Best of Both Worlds podcast: Myths of working parenthood

Given that parenthood is a broadly shared experience, many people want to offer advice and their own discoveries. Unfortunately, when it comes to working parenthood — particularly for women — lots of people want to share warnings or sweeping generalizations.

Sarah and I envisioned today’s Best of Both Worlds episode, about the myths of working parenthood, as an episode that people could share with a friend who is expecting for the first time, or has a new baby. We both found that many of the things people told us, or that are circulating in the broader popular culture, were either not true for us, or were far more nuanced than people claimed.

From guilt to a lack of leisure time to the idea that you “can’t” have a career if your partner does X, Y, or Z, we tackle it all. Please give the episode a listen! And please do share it with someone embarking on this journey.

If you’d like to be part of a close-knit community that discusses these issues, please consider joining the Best of Both Worlds Patreon community. We have 3-4 discussion threads going per week on the forum, and we have monthly meet-ups to chat (virtually) about these topics. Please join us! Membership is $9/month.

3 thoughts on “Best of Both Worlds podcast: Myths of working parenthood

  1. I really liked this episode. So many of the points myths you raised have been espoused by people around me at some point or another in my journey with my almost 1 year old. One aspect of the topic of guilt I wish you could have covered is guilt about not being able to put in the same amount of effort at work as one used to pre-baby. As some background, a lot of people around me would say I’m type A, although I don’t think I am – there’s always room to do more and better. But I’m really struggling to accept my limitations with an incredibly active and demanding- albeit absolutely delightful – baby. I want to be a present and active mum, but I don’t want my work to suffer for that.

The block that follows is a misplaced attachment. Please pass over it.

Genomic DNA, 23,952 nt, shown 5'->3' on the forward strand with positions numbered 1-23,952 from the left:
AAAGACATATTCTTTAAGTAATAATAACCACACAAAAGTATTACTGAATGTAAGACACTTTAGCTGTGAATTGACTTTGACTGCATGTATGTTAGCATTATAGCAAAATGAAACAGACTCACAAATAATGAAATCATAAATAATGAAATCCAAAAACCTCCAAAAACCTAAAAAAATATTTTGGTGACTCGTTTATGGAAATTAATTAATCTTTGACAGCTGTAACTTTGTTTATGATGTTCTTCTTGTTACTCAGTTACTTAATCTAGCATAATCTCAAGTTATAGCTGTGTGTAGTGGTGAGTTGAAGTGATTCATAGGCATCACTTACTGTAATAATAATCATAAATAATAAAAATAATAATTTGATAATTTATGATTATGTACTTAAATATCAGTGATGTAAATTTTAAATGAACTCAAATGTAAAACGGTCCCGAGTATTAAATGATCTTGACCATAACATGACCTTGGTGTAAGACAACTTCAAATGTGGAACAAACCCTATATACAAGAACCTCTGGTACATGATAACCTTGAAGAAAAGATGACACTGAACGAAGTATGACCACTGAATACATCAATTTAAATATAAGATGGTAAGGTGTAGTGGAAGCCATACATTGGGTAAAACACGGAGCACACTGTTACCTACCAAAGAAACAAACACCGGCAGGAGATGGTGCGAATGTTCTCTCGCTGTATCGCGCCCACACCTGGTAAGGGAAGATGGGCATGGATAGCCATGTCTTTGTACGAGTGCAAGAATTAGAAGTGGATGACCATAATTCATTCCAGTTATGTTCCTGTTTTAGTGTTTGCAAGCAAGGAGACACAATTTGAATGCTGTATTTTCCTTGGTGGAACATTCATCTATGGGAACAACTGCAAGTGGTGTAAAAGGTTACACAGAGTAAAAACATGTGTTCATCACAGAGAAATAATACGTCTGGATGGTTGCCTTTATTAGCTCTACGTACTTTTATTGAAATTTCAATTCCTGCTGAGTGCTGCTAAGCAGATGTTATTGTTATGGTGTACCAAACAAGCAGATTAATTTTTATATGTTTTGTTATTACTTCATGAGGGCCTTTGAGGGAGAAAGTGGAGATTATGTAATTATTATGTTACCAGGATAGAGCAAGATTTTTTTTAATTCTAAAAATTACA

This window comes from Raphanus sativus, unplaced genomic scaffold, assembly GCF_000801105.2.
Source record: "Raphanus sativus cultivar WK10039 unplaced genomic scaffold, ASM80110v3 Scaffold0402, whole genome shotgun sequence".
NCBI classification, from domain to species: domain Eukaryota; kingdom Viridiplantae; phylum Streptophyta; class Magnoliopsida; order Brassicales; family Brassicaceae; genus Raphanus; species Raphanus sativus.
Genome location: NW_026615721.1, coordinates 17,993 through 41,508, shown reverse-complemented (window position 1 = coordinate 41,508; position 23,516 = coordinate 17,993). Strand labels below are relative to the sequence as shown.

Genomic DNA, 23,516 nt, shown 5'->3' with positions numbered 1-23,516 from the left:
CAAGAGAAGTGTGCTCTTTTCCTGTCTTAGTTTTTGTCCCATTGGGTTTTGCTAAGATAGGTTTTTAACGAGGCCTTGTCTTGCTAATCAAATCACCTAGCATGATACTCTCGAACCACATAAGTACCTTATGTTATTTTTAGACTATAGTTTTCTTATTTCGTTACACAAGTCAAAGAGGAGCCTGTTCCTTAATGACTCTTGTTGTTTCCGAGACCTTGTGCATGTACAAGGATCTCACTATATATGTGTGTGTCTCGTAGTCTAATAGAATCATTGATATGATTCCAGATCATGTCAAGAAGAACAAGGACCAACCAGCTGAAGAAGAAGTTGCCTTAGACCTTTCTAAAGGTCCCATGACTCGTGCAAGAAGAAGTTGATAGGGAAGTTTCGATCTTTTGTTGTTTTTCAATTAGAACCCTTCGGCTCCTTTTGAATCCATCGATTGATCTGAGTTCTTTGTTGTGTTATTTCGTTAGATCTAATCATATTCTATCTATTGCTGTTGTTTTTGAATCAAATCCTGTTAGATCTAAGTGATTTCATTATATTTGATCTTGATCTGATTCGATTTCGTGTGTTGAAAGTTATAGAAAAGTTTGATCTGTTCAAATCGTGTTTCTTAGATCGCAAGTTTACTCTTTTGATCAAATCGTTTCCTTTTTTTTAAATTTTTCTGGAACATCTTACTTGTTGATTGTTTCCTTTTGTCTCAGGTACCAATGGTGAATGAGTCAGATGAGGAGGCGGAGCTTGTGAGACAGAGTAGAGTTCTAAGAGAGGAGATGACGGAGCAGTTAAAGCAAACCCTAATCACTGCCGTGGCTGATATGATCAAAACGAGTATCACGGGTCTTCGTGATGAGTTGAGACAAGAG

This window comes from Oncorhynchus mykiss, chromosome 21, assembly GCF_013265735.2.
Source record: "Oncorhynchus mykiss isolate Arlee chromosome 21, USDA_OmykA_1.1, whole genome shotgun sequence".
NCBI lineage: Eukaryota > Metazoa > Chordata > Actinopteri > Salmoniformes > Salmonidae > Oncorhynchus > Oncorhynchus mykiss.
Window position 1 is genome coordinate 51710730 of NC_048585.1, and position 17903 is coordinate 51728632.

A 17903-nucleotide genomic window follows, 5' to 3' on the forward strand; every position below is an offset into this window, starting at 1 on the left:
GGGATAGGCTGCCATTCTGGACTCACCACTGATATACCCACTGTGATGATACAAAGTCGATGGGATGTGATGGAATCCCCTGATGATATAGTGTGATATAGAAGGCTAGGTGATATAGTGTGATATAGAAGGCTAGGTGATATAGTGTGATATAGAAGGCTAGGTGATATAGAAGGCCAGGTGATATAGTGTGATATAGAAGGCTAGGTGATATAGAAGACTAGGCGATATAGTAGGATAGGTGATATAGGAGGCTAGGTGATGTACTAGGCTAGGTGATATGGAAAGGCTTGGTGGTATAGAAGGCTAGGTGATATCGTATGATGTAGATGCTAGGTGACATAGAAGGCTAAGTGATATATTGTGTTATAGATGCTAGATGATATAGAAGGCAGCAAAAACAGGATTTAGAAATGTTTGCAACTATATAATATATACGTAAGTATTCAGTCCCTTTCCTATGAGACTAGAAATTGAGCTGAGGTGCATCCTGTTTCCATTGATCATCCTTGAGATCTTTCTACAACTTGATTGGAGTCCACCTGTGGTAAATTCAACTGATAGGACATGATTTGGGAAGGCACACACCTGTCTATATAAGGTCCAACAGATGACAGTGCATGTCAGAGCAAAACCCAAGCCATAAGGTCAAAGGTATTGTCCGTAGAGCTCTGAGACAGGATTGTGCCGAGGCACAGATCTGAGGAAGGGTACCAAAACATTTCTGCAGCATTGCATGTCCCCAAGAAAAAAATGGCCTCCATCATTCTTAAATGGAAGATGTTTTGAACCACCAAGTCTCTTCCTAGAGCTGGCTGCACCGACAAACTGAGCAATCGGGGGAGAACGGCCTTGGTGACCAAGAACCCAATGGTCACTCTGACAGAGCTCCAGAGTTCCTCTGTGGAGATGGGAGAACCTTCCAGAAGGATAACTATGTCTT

I don’t know if I’m expecting too much from myself and, as Sarah has said a few times, I should give myself grace. Or should I keep expecting more of myself and work towards that?

    1. @Nneka – thanks for listening! I think having some reduced capacity can actually be a great opportunity to figure out what is most important and do a little less of the stuff that we don’t look at so critically when we have all the time in the world. I think it probably helps to realize that your B+ is definitely better than a replacement’s A+ while they get up to speed — and you’ll be back to whatever prior level of productivity you were at soon enough (just more efficiently than before!)

  2. I enjoyed the part of the episode where you pointed out how, curiously enough, when something is done by a father, it’s judged very differently.
    I don’t quite agree though with the comment on the first formative years not being that important, everything I read was rather clear that the foundation of parent-child-relationship are laid there and it does matter to be there. And that’s for both mom AND dad!

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